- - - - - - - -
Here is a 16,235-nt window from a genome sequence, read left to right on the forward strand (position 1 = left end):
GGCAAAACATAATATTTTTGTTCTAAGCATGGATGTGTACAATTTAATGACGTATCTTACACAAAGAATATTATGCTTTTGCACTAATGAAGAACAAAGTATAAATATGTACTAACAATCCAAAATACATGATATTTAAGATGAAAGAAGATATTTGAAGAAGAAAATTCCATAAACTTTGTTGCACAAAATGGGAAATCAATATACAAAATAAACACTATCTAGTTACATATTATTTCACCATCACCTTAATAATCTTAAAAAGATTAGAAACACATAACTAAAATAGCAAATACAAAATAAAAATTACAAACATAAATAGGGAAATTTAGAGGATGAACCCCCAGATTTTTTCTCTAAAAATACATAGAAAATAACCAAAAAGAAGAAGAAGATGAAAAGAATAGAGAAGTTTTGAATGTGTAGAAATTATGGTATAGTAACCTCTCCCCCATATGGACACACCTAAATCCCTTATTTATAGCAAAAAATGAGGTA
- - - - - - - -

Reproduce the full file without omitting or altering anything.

Here is a 16,235-nt window from a genome sequence, read left to right on the forward strand (position 1 = left end):
GGCAAAACATAATATTTTTGTTCTAAGCATGGATGTGTACAATTTAATGACGTATCTTACACAAAGAATATTATGCTTTTGCACTAATGAAGAACAAAGTATAAATATGTACTAACAATCCAAAATACATGATATTTAAGATGAAAGAAGATATTTGAAGAAGAAAATTCCATAAACTTTGTTGCACAAAATGGGAAATCAATATACAAAATAAACACTATCTAGTTACATATTATTTCACCATCACCTTAATAATCTTAAAAAGATTAGAAACACATAACTAAAATAGCAAATACAAAATAAAAATTACAAACATAAATAGGGAAATTTAGAGGATGAACCCCCAGATTTTTTCTCTAAAAATACATAGAAAATAACCAAAAAGAAGAAGAAGATGAAAAGAATAGAGAAGTTTTGAATGTGTAGAAATTATGGTATAGTAACCTCTCCCCCATATGGACACACCTAAATCCCTTATTTATAGCAAAAAATGAGGTA